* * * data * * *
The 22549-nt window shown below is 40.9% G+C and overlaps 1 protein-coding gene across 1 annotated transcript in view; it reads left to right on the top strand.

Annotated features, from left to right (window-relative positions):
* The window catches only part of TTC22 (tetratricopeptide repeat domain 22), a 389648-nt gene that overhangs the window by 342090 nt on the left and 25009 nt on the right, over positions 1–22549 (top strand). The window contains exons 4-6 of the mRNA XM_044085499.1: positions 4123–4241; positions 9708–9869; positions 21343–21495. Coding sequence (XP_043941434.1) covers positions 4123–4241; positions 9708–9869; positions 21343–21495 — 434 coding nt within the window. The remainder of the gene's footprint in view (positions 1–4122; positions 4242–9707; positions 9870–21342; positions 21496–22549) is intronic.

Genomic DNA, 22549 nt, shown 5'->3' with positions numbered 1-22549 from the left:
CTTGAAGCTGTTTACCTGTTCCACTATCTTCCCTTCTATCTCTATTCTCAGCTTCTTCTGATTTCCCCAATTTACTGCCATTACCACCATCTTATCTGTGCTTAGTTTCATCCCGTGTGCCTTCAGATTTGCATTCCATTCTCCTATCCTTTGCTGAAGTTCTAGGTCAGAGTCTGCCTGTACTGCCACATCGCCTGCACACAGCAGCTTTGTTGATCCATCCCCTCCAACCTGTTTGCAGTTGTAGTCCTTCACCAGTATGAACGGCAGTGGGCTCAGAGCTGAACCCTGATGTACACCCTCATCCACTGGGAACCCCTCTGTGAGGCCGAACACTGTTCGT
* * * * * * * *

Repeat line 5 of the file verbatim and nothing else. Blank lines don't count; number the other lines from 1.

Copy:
CTTGAAGCTGTTTACCTGTTCCACTATCTTCCCTTCTATCTCTATTCTCAGCTTCTTCTGATTTCCCCAATTTACTGCCATTACCACCATCTTATCTGTGCTTAGTTTCATCCCGTGTGCCTTCAGATTTGCATTCCATTCTCCTATCCTTTGCTGAAGTTCTAGGTCAGAGTCTGCCTGTACTGCCACATCGCCTGCACACAGCAGCTTTGTTGATCCATCCCCTCCAACCTGTTTGCAGTTGTAGTCCTTCACCAGTATGAACGGCAGTGGGCTCAGAGCTGAACCCTGATGTACACCCTCATCCACTGGGAACCCCTCTGTGAGGCCGAACACTGTTCGT